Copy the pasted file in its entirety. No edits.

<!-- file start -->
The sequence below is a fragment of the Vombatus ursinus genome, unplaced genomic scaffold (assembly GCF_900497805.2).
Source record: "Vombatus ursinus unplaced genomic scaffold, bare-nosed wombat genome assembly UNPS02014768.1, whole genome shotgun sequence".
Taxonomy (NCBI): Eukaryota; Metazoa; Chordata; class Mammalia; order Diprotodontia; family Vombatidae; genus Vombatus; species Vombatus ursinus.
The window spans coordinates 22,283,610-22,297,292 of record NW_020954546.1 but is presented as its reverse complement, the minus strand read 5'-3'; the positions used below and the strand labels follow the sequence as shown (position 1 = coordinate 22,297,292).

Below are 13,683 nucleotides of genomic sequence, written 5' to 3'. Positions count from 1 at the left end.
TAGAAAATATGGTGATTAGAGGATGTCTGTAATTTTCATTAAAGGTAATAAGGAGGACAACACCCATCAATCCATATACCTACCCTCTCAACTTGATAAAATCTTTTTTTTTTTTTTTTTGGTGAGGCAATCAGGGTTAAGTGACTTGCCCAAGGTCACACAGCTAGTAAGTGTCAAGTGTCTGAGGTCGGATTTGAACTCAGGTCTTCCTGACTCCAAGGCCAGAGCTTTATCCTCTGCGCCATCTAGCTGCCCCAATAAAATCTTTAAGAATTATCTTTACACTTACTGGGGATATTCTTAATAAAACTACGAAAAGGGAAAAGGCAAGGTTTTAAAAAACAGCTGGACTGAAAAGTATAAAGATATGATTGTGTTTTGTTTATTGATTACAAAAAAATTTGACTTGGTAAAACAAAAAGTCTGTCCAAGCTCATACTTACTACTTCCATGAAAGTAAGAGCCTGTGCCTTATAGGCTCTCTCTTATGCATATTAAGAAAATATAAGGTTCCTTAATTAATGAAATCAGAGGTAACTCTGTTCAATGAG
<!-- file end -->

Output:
The sequence below is a fragment of the Vombatus ursinus genome, unplaced genomic scaffold (assembly GCF_900497805.2).
Source record: "Vombatus ursinus unplaced genomic scaffold, bare-nosed wombat genome assembly UNPS02014768.1, whole genome shotgun sequence".
Taxonomy (NCBI): Eukaryota; Metazoa; Chordata; class Mammalia; order Diprotodontia; family Vombatidae; genus Vombatus; species Vombatus ursinus.
The window spans coordinates 22,283,610-22,297,292 of record NW_020954546.1 but is presented as its reverse complement, the minus strand read 5'-3'; the positions used below and the strand labels follow the sequence as shown (position 1 = coordinate 22,297,292).

Below are 13,683 nucleotides of genomic sequence, written 5' to 3'. Positions count from 1 at the left end.
TAGAAAATATGGTGATTAGAGGATGTCTGTAATTTTCATTAAAGGTAATAAGGAGGACAACACCCATCAATCCATATACCTACCCTCTCAACTTGATAAAATCTTTTTTTTTTTTTTTTTGGTGAGGCAATCAGGGTTAAGTGACTTGCCCAAGGTCACACAGCTAGTAAGTGTCAAGTGTCTGAGGTCGGATTTGAACTCAGGTCTTCCTGACTCCAAGGCCAGAGCTTTATCCTCTGCGCCATCTAGCTGCCCCAATAAAATCTTTAAGAATTATCTTTACACTTACTGGGGATATTCTTAATAAAACTACGAAAAGGGAAAAGGCAAGGTTTTAAAAAACAGCTGGACTGAAAAGTATAAAGATATGATTGTGTTTTGTTTATTGATTACAAAAAAATTTGACTTGGTAAAACAAAAAGTCTGTCCAAGCTCATACTTACTACTTCCATGAAAGTAAGAGCCTGTGCCTTATAGGCTCTCTCTTATGCATATTAAGAAAATATAAGGTTCCTTAATTAATGAAATCAGAGGTAACTCTGTTCAATGAG